If nothing else, there is a list of common names in various languages.
https://www.complements-alimentaires.co/salsifis-pres/

I’ve added the Western Salsify (T. dubious) to my list of “Salsifies”.
There have been many times when I have cursed the abundance of common names, often applied to multiple species.


Black Salsify Scorzonera hispanica Yellow flowers; Black skinnned roots. Biennial, perennial in mild climates (?).
(Scorzonera; Spanish Salsify; Viper's Grass; Black Oyster Plant)

Purple Salsify Tragopogon porrifolius Purple flowers; White roots. Biennial.
(Oyster Plant; Havrerod; Haverwortel; Hawwerwurtzel; Vegtable Oyster; John-Go-To-Bed-At-Noon)

Wild Salsify Tragopogon pratensis Yellow flowers; White roots. Biennial.
(Meadow Salsify; Jack-Go-To-Bed-At-Noon; Goat's Beard; Barbe de bouc; Barbouzet; Salsifis: des prés, sauvage, bâtard, d'Orient)

Western Salsify Tragopogon dubius Yellow flowers. Biennial.

Yellow Salsify Reichardia picriodes Yellow flowers. (Might be perennial in some climates)
(R. macrophylla; Picridium vulgare; French Scorzonera; Brighteyes; Common brighteyes)

(Gaaah!)
« Last Edit: 2019-03-02, 06:20:20 PM by B. Copping »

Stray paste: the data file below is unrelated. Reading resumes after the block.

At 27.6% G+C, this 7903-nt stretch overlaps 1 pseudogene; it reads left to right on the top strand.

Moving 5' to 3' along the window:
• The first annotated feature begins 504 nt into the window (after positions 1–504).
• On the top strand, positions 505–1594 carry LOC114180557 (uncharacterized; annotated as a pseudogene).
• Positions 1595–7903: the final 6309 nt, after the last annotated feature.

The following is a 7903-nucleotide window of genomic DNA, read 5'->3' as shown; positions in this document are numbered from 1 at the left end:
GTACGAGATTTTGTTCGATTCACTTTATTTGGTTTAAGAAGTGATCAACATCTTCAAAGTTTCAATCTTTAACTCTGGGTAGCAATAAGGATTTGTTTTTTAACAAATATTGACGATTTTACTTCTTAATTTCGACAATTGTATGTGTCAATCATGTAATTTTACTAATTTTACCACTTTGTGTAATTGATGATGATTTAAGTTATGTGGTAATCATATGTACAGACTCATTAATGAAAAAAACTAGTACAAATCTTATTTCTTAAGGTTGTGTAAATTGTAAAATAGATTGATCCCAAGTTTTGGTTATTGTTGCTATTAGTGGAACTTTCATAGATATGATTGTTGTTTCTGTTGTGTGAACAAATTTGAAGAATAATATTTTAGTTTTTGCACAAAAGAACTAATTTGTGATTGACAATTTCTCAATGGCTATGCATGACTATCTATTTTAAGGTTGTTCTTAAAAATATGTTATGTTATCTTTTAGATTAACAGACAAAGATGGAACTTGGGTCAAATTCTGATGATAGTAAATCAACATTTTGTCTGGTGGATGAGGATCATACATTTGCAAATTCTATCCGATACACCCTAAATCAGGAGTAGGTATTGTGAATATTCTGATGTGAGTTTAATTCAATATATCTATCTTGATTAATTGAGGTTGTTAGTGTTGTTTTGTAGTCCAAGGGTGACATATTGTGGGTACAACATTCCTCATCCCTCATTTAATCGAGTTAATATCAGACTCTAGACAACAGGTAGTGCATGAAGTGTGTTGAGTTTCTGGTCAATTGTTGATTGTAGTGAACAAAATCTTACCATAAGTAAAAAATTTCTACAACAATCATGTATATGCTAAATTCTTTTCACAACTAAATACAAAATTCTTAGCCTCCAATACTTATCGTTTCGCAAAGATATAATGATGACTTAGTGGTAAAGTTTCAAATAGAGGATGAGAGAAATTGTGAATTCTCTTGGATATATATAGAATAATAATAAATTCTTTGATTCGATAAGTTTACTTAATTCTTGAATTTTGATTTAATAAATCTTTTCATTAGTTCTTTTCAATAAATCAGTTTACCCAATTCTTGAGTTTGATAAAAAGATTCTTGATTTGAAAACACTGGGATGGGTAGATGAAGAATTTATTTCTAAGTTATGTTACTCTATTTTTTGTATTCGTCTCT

Richard Watson

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Re: Salsify
« Reply #33 on: 2019-03-02, 01:22:13 PM »


The plant is biannual not perennial? So it dies after flowering?
I'm sure they are biannual, though this summer I only took as much seed as I needed and pulled them out otherwise there would be seedlings popping up everywhere


Can you dig up and replant to select for larger roots?
Cant see why not, I'll report back on how this goes about October

« Last Edit: 2019-03-02, 01:23:44 PM by Richard Watson »

Richard Watson

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Re: Salsify
« Reply #34 on: 2019-03-02, 02:02:14 PM »
Right then, its the Tragopogon porrifolius I have

B. Copping

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Re: Salsify
« Reply #35 on: 2019-03-02, 06:13:00 PM »